Scientists hope to prevent the disease from spreading to nearby livestock by vaccinating the wild bison. No cattle herds in the U.S. are currently known to be infected, although some near Yellowstone have been sickened in the last decade.
An incurable disease, brucellosis can cause abortions in cattle, bison, elk, and feral swine. It can be transmitted to humans through contact with infected animals or consumption of unpasteurized dairy products. In humans, it's called undulant fever, and causes severe flu-like symptoms.
Wildlife reservoirs of brucellosis in the U.S. include bison and elk (which carry Brucella abortus) and feral swine (which carry B. suis). The animals often come in contact with cattle, especially in winter when bison, elk, domestic livestock and swine are all foraging for the same food. B. suis can be transferred to farm animals or people.
Leading the team on the bison vaccination study is Steven Olsen, a veterinary medical officer at N.A.D.C. Researchers monitored animals to determine the natural course of B. abortus in female bison and their offspring. They found the disease in bison mimics the characteristics seen in cattle.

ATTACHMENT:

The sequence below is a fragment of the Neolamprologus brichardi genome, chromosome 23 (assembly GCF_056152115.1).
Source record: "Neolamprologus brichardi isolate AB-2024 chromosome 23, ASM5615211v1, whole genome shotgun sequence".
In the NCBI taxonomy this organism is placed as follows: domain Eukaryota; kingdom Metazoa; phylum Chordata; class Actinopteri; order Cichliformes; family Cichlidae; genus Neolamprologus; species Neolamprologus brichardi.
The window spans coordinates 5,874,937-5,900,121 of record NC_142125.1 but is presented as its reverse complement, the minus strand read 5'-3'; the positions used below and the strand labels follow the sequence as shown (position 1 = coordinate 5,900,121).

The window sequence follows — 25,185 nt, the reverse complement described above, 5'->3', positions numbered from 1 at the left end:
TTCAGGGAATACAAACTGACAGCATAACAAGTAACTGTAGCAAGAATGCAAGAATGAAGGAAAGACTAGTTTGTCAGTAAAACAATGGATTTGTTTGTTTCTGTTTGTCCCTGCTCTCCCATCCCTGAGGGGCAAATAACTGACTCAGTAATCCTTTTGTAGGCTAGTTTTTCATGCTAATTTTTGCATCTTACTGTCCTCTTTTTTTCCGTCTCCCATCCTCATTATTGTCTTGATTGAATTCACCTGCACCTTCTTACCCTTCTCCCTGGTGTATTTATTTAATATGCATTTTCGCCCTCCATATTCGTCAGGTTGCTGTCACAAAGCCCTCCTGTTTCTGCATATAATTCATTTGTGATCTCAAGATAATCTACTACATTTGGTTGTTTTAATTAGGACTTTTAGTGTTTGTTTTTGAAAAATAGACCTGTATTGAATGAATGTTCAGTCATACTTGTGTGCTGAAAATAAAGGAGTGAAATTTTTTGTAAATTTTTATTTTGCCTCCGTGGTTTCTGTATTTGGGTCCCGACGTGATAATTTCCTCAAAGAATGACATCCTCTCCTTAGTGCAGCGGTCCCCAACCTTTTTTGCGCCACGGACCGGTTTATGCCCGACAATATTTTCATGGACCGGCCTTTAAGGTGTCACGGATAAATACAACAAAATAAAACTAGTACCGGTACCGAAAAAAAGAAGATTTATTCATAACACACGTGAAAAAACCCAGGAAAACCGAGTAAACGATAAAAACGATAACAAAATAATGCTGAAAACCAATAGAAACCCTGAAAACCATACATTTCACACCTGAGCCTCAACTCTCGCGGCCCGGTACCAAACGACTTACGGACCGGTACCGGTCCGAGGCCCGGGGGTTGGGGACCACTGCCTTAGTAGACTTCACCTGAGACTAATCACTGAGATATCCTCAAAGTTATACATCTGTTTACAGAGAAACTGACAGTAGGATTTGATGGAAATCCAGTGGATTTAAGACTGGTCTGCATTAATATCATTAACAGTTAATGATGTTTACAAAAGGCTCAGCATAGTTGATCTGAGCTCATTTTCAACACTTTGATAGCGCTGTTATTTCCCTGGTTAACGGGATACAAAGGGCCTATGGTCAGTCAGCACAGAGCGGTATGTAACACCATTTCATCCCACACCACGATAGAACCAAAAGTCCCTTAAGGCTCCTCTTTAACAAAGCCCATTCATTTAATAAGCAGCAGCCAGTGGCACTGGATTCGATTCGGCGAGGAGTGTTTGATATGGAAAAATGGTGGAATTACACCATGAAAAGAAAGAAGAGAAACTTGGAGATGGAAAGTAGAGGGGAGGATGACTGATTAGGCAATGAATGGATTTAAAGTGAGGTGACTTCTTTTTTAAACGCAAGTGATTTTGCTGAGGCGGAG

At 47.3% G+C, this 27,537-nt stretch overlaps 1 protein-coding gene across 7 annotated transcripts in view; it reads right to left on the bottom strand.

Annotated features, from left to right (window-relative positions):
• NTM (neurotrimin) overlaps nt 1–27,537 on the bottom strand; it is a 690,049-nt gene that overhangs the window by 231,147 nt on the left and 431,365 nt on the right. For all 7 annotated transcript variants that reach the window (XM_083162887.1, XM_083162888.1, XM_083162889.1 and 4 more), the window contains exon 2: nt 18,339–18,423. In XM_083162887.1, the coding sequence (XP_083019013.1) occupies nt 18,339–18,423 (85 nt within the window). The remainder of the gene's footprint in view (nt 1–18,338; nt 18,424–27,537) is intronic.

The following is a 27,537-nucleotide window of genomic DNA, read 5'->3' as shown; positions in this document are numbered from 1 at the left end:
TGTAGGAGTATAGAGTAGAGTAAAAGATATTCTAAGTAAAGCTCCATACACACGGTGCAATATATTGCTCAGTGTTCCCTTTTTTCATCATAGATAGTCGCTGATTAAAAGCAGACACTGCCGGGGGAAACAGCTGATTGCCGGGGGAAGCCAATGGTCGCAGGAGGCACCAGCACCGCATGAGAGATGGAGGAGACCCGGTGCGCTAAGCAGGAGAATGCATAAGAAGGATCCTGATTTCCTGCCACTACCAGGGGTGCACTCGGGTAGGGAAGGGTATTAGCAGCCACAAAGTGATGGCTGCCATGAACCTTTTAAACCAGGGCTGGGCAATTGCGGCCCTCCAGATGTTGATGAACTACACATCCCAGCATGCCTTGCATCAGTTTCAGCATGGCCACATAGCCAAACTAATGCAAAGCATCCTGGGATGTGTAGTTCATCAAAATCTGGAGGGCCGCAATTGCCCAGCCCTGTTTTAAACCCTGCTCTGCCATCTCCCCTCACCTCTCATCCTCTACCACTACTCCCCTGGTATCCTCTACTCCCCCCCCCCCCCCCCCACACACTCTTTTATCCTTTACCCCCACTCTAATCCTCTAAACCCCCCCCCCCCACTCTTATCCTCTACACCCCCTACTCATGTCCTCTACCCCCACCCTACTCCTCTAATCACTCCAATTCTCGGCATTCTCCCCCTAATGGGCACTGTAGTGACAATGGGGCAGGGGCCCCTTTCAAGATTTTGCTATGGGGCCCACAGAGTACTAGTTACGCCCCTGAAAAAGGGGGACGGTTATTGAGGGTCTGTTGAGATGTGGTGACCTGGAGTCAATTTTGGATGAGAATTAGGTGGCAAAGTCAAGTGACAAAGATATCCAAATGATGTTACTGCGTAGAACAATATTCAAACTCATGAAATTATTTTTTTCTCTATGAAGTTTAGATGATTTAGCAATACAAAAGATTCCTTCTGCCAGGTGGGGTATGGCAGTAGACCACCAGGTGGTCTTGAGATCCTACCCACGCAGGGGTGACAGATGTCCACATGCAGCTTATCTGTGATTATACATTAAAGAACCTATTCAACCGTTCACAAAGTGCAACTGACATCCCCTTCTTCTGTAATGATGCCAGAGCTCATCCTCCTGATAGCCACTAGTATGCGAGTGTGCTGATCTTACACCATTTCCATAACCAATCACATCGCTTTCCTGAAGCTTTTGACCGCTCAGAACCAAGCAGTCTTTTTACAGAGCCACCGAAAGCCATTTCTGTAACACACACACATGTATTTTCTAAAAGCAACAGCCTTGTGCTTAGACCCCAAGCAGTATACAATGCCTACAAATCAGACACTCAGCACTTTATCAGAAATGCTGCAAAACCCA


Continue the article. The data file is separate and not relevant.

Although brucellosis has been nearly eradicated in the U.S., mostly through cooperative federal and state programs dating back to the 1950s, its continuing spread through wildlife in the Yellowstone area has raised concern among cattle producers. There is currently no eradication program for B. suis, Mr. Olsen said.
The difficulty in differentiating between B. abortus and B. suis is among the concerns of Mr. Olsen and his colleagues, microbiologists Fred Tatum and Betsy Bricker, because a national brucellosis eradication program only targets B. abortus.
The National Park Service is also conducting an environmental impact study on a proposal to spend $9 million for a new brucellosis eradication program in Yellowstone over the next 30 years.
Study results have been published in Vaccine magazine.